POSTED: June 6th 2012

NEIL WILSON: Why is the IOC running scared?

Crystal Cox also appeared on the Survivor television show / Survivor wiki
Crystal Cox also appeared on the Survivor television show / Survivor wiki

THE NEIL WILSON COLUMN / An exclusive, authoritative series from Sports Features Communications

June 6 - What is the International Olympic Committee running scared of? What is it hiding?

More than two years ago it announced an inquiry into the suspension for doping of one of the athletes in the US Olympic relay squad that won gold in Athens in the 4 x 400 metres.

It did so after the IAAF recommended that the gold medals should be stripped from the Americans because an alternate who ran in the preliminary round, Crystal Cox, had subsequently admitted taking steroids.

Indeed, Cox confessed to taking them from 2001 to 2004. She had never tested positive but accepted her guilt, the annulling of all her performances in that period and a four year suspension because of evidence found during the inquiry into BALCO, the Californian laboratory busted by federal agencies. She will be serving her suspension until January 2014, so is not eligible for the London Games.

Mysteriously she is listed still on the IOC’s own website as a gold medallist. So are the others in the squad, such as current world number one Sanya Richards-Ross, who is likely to be competing in London.

They are also credited as the winners still in David Wallechinsky’s definitive quadrennial book of Summer Olympic results. Bizarrely, even the IAAF’s own all-time rankings continue to include the US gold-medal team's winning time.

The IAAF’s reaction to questioning is to say that because the result was at an Olympic Games it has nothing to do with them. Ask the IOC, they say.

So several British newspapers have, primarily because the disqualification of the United States would elevate the British team to the bronze medal. The Daily Telegraph was told that the two year old inquiry continues. Later, The Independent and myself reporting for the Daily Mail were told independently to put our questions in writing in e-mails. We did, and weeks later we are still waiting for answers.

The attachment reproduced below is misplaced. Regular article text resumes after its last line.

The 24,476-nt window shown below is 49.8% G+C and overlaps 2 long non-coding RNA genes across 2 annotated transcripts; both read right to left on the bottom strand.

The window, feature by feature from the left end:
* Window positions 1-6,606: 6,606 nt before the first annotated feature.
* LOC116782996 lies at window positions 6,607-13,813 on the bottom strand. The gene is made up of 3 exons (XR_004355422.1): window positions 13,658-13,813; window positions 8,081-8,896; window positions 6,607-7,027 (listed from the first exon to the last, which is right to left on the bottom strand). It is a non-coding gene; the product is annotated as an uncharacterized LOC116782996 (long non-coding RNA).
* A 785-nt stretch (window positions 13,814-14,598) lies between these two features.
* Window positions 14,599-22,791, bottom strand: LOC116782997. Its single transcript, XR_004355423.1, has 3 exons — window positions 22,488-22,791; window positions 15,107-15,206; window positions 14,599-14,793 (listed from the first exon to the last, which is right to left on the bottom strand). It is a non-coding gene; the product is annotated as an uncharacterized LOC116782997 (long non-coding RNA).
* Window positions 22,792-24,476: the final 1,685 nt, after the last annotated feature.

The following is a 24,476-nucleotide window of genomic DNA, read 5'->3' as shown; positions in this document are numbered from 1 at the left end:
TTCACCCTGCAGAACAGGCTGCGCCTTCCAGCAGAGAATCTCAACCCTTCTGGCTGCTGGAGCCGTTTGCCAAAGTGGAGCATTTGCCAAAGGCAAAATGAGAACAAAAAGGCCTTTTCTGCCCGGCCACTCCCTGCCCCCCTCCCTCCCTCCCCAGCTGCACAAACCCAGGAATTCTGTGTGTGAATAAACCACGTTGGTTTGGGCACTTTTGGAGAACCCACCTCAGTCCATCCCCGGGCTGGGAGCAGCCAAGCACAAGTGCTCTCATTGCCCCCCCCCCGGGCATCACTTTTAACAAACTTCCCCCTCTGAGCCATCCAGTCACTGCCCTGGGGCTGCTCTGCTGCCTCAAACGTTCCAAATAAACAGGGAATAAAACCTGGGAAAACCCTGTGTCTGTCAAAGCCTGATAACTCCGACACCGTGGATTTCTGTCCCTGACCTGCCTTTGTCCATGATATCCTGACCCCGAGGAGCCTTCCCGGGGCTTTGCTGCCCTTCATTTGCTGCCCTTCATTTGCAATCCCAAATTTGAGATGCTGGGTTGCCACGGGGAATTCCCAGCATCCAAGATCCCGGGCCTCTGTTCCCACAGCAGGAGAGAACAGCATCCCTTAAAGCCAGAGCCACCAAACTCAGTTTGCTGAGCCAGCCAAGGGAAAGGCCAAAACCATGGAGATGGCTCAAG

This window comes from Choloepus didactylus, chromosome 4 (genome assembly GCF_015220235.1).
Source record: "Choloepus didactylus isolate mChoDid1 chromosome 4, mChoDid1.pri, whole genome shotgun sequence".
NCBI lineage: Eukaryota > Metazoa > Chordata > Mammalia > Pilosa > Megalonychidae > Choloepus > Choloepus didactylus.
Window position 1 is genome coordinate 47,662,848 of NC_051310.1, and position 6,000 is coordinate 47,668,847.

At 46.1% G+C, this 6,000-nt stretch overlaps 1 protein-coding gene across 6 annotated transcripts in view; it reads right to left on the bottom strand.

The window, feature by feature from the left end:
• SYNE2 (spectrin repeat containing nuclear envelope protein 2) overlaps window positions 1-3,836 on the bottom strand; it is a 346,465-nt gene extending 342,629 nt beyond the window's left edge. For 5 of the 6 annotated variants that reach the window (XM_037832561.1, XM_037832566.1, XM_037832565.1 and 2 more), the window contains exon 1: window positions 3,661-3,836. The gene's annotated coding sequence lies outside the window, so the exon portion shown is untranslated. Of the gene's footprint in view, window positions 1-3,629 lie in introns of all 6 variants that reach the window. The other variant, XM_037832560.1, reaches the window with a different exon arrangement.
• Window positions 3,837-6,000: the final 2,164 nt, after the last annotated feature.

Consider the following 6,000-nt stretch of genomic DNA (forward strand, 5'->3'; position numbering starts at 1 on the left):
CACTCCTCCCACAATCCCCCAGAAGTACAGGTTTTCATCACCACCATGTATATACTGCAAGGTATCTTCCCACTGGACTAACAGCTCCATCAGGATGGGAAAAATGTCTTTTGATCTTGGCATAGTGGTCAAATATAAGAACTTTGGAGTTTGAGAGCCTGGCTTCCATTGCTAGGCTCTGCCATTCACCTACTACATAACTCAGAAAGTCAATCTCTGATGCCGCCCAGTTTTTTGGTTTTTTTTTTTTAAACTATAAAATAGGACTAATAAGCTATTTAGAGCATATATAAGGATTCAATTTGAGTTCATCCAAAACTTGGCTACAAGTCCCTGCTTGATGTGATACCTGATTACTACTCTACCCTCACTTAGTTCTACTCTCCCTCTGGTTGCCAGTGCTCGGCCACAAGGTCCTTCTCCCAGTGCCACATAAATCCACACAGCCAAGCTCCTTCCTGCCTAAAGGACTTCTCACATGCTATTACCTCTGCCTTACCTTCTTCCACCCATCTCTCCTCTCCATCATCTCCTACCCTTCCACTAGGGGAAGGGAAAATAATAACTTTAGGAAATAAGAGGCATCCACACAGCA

We can only assume the IOC has something to hide. Just a few weeks before its president Dr. Jacques Rogge declares in London the Games of the 30th Olympiad open it still has not sorted out the results of the 28th.

This, remember, is the organization that ignores its own Charter in prevaricating over whether to censure or suspend Saudi Arabia for its gender discrimination. So what hope is there after only two years that it will have addressed the issue of an Olympic gold medal awarded to the wrong country.

Could it be that it was awkward to resolve during the long negotiations with the United States Olympic Committee over its cut of marketing money? Could it be that behind the barricades of Swiss law under which it operates the IOC still feels threatened by legal action in the US?

Either is possible but we cannot know. The Chateau Vidy in Lausanne is in lock-down on the question while six women from Russia, five from Jamaica and five from Britain await their rightful medals.

NEIL WILSON reported his first Olympic Games in Munich in 1972. He has since covered another nine summer and nine winter Olympics for various newspapers, including The Independent and the Daily Mail with whom he has worked for the last 19 years as Athletics and Olympic correspondent. He was Britain's Sports Journalist of the Year in 1984 and is the author of seven books.

Keywords · Neil Wilson · IOC · IAAF · antidoping

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